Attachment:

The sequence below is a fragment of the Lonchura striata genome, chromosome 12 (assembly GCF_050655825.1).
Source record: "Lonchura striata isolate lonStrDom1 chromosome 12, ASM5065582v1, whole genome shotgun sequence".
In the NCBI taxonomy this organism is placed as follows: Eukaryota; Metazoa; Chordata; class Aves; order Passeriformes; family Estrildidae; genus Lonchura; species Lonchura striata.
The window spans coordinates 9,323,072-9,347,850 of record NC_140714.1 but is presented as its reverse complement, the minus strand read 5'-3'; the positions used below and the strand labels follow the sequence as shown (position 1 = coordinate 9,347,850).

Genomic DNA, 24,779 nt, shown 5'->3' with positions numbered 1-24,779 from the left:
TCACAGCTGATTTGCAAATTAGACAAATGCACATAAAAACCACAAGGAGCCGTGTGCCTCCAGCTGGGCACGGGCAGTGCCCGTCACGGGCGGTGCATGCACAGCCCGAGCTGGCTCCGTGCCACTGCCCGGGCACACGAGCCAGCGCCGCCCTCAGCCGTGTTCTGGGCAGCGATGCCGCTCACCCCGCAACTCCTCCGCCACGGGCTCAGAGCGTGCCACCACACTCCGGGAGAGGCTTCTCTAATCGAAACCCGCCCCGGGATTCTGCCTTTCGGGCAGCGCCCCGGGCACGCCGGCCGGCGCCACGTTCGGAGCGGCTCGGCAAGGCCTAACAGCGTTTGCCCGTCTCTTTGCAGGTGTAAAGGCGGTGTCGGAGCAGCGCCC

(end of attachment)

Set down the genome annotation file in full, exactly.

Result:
The sequence below is a fragment of the Lonchura striata genome, chromosome 12 (assembly GCF_050655825.1).
Source record: "Lonchura striata isolate lonStrDom1 chromosome 12, ASM5065582v1, whole genome shotgun sequence".
In the NCBI taxonomy this organism is placed as follows: Eukaryota; Metazoa; Chordata; class Aves; order Passeriformes; family Estrildidae; genus Lonchura; species Lonchura striata.
The window spans coordinates 9,323,072-9,347,850 of record NC_140714.1 but is presented as its reverse complement, the minus strand read 5'-3'; the positions used below and the strand labels follow the sequence as shown (position 1 = coordinate 9,347,850).

Genomic DNA, 24,779 nt, shown 5'->3' with positions numbered 1-24,779 from the left:
TCACAGCTGATTTGCAAATTAGACAAATGCACATAAAAACCACAAGGAGCCGTGTGCCTCCAGCTGGGCACGGGCAGTGCCCGTCACGGGCGGTGCATGCACAGCCCGAGCTGGCTCCGTGCCACTGCCCGGGCACACGAGCCAGCGCCGCCCTCAGCCGTGTTCTGGGCAGCGATGCCGCTCACCCCGCAACTCCTCCGCCACGGGCTCAGAGCGTGCCACCACACTCCGGGAGAGGCTTCTCTAATCGAAACCCGCCCCGGGATTCTGCCTTTCGGGCAGCGCCCCGGGCACGCCGGCCGGCGCCACGTTCGGAGCGGCTCGGCAAGGCCTAACAGCGTTTGCCCGTCTCTTTGCAGGTGTAAAGGCGGTGTCGGAGCAGCGCCC